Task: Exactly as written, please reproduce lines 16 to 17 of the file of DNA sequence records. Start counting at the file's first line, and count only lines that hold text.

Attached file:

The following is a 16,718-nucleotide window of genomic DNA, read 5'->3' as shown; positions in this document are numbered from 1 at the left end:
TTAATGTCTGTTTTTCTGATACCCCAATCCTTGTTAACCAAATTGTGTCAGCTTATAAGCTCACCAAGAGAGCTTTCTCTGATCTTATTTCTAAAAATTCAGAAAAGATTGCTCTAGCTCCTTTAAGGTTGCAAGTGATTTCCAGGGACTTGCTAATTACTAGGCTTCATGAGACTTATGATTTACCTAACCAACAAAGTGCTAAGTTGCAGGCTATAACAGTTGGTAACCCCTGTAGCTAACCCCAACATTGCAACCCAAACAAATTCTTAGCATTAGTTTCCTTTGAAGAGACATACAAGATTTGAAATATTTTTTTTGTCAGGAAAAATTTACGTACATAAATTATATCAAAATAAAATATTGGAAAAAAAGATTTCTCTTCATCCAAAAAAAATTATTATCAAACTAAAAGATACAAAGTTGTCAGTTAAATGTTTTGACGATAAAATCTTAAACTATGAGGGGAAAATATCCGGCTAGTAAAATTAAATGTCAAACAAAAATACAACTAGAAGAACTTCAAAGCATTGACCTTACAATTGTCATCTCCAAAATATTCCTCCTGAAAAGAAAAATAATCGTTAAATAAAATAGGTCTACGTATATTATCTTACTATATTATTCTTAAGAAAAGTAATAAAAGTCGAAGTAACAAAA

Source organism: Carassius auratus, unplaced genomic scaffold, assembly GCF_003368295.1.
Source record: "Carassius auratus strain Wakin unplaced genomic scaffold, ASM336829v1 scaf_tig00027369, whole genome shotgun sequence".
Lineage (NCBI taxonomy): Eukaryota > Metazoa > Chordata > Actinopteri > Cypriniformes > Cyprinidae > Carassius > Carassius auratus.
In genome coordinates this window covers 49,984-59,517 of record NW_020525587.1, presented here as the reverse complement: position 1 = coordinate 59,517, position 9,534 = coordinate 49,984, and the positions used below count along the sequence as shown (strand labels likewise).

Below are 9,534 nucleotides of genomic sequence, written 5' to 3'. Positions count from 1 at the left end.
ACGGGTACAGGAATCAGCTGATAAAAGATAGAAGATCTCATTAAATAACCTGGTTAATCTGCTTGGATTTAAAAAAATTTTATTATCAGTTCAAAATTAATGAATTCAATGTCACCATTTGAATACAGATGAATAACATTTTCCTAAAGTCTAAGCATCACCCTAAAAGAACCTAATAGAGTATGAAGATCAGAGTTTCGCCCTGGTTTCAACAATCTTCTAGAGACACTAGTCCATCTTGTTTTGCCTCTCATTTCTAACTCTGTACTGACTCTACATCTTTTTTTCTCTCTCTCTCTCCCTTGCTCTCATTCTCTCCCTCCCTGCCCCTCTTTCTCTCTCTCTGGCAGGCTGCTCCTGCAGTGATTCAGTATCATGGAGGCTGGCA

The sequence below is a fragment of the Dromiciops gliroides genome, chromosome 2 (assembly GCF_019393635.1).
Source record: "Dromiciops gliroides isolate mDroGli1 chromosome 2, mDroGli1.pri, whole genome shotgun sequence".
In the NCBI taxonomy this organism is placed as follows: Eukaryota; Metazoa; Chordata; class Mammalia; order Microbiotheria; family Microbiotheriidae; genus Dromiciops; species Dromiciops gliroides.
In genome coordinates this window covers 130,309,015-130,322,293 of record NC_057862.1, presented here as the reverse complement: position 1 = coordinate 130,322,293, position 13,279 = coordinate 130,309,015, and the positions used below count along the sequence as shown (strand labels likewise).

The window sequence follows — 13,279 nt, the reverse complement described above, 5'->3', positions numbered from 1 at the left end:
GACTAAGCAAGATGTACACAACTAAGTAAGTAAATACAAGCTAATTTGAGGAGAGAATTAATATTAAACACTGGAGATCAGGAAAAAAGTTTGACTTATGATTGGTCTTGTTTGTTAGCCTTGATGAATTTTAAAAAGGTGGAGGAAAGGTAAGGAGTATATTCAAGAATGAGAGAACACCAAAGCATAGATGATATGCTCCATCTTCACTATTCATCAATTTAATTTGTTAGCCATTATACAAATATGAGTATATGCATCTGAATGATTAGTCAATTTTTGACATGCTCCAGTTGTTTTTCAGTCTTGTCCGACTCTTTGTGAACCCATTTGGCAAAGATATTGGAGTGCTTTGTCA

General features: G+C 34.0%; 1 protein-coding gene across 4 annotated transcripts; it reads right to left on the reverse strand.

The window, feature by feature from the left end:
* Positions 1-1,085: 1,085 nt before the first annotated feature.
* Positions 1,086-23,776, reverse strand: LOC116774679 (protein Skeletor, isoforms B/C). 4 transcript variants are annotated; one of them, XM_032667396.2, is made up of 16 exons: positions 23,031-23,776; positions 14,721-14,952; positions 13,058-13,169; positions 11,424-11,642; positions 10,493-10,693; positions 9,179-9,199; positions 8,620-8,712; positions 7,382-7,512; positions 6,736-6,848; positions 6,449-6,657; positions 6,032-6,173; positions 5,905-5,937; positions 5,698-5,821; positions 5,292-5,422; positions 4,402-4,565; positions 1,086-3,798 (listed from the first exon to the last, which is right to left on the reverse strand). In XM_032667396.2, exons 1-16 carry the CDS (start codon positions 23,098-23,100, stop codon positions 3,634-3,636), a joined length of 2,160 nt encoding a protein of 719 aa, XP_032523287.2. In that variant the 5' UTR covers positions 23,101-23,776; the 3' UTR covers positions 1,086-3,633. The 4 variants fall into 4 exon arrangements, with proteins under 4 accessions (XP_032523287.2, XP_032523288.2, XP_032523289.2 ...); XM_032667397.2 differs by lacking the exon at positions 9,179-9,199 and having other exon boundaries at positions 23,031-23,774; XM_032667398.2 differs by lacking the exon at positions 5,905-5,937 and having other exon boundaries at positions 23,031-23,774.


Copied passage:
The window, feature by feature from the left end:
* Positions 1-1,085: 1,085 nt before the first annotated feature.